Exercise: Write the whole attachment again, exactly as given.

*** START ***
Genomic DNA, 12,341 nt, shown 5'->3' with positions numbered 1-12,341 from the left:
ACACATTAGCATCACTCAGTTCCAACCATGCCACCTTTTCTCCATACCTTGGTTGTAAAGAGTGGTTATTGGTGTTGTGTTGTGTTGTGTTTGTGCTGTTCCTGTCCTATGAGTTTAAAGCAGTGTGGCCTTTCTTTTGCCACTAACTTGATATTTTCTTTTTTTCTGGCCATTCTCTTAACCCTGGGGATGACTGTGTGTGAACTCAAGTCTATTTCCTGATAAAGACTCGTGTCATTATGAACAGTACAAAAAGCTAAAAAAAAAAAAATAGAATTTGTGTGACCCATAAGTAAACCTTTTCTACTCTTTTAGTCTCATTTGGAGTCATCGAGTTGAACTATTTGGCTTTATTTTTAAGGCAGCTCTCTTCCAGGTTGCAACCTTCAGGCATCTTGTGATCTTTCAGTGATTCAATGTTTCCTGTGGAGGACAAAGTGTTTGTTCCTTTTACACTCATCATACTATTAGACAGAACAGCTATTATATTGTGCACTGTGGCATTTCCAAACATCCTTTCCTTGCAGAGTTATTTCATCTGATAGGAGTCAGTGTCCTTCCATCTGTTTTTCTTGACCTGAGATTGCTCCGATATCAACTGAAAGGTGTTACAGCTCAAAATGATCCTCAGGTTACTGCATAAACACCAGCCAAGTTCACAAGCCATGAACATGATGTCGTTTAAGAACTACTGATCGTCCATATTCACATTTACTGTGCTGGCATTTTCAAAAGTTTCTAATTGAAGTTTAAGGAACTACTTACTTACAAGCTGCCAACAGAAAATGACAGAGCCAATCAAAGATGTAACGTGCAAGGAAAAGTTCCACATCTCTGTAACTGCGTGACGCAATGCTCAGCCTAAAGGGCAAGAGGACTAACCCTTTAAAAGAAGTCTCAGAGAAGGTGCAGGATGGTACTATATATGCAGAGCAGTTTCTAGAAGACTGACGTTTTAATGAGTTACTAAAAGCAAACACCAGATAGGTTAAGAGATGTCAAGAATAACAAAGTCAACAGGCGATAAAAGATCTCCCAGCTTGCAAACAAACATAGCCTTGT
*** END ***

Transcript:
Genomic DNA, 12,341 nt, shown 5'->3' with positions numbered 1-12,341 from the left:
ACACATTAGCATCACTCAGTTCCAACCATGCCACCTTTTCTCCATACCTTGGTTGTAAAGAGTGGTTATTGGTGTTGTGTTGTGTTGTGTTTGTGCTGTTCCTGTCCTATGAGTTTAAAGCAGTGTGGCCTTTCTTTTGCCACTAACTTGATATTTTCTTTTTTTCTGGCCATTCTCTTAACCCTGGGGATGACTGTGTGTGAACTCAAGTCTATTTCCTGATAAAGACTCGTGTCATTATGAACAGTACAAAAAGCTAAAAAAAAAAAAATAGAATTTGTGTGACCCATAAGTAAACCTTTTCTACTCTTTTAGTCTCATTTGGAGTCATCGAGTTGAACTATTTGGCTTTATTTTTAAGGCAGCTCTCTTCCAGGTTGCAACCTTCAGGCATCTTGTGATCTTTCAGTGATTCAATGTTTCCTGTGGAGGACAAAGTGTTTGTTCCTTTTACACTCATCATACTATTAGACAGAACAGCTATTATATTGTGCACTGTGGCATTTCCAAACATCCTTTCCTTGCAGAGTTATTTCATCTGATAGGAGTCAGTGTCCTTCCATCTGTTTTTCTTGACCTGAGATTGCTCCGATATCAACTGAAAGGTGTTACAGCTCAAAATGATCCTCAGGTTACTGCATAAACACCAGCCAAGTTCACAAGCCATGAACATGATGTCGTTTAAGAACTACTGATCGTCCATATTCACATTTACTGTGCTGGCATTTTCAAAAGTTTCTAATTGAAGTTTAAGGAACTACTTACTTACAAGCTGCCAACAGAAAATGACAGAGCCAATCAAAGATGTAACGTGCAAGGAAAAGTTCCACATCTCTGTAACTGCGTGACGCAATGCTCAGCCTAAAGGGCAAGAGGACTAACCCTTTAAAAGAAGTCTCAGAGAAGGTGCAGGATGGTACTATATATGCAGAGCAGTTTCTAGAAGACTGACGTTTTAATGAGTTACTAAAAGCAAACACCAGATAGGTTAAGAGATGTCAAGAATAACAAAGTCAACAGGCGATAAAAGATCTCCCAGCTTGCAAACAAACATAGCCTTGT